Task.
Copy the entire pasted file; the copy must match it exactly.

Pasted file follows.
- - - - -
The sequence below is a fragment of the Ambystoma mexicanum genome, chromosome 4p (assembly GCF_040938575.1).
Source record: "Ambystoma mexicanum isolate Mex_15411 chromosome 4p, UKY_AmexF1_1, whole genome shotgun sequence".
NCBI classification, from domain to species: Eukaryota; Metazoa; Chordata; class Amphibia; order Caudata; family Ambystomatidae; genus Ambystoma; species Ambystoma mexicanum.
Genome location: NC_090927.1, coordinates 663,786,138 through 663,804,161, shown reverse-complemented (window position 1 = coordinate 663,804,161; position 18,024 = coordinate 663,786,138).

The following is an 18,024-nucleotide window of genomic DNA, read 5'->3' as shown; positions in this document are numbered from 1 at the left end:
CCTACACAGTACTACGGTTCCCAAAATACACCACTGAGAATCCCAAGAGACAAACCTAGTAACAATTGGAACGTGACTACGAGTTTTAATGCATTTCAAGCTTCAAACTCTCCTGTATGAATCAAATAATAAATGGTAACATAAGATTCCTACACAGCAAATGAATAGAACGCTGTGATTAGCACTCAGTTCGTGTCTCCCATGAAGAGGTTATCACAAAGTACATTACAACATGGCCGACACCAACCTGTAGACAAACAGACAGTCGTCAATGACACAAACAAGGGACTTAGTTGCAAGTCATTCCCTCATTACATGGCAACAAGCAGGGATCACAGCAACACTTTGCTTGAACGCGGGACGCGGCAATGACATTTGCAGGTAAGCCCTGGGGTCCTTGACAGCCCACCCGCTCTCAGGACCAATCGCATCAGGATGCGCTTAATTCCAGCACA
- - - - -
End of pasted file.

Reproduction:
The sequence below is a fragment of the Ambystoma mexicanum genome, chromosome 4p (assembly GCF_040938575.1).
Source record: "Ambystoma mexicanum isolate Mex_15411 chromosome 4p, UKY_AmexF1_1, whole genome shotgun sequence".
NCBI classification, from domain to species: Eukaryota; Metazoa; Chordata; class Amphibia; order Caudata; family Ambystomatidae; genus Ambystoma; species Ambystoma mexicanum.
Genome location: NC_090927.1, coordinates 663,786,138 through 663,804,161, shown reverse-complemented (window position 1 = coordinate 663,804,161; position 18,024 = coordinate 663,786,138).

The following is an 18,024-nucleotide window of genomic DNA, read 5'->3' as shown; positions in this document are numbered from 1 at the left end:
CCTACACAGTACTACGGTTCCCAAAATACACCACTGAGAATCCCAAGAGACAAACCTAGTAACAATTGGAACGTGACTACGAGTTTTAATGCATTTCAAGCTTCAAACTCTCCTGTATGAATCAAATAATAAATGGTAACATAAGATTCCTACACAGCAAATGAATAGAACGCTGTGATTAGCACTCAGTTCGTGTCTCCCATGAAGAGGTTATCACAAAGTACATTACAACATGGCCGACACCAACCTGTAGACAAACAGACAGTCGTCAATGACACAAACAAGGGACTTAGTTGCAAGTCATTCCCTCATTACATGGCAACAAGCAGGGATCACAGCAACACTTTGCTTGAACGCGGGACGCGGCAATGACATTTGCAGGTAAGCCCTGGGGTCCTTGACAGCCCACCCGCTCTCAGGACCAATCGCATCAGGATGCGCTTAATTCCAGCACA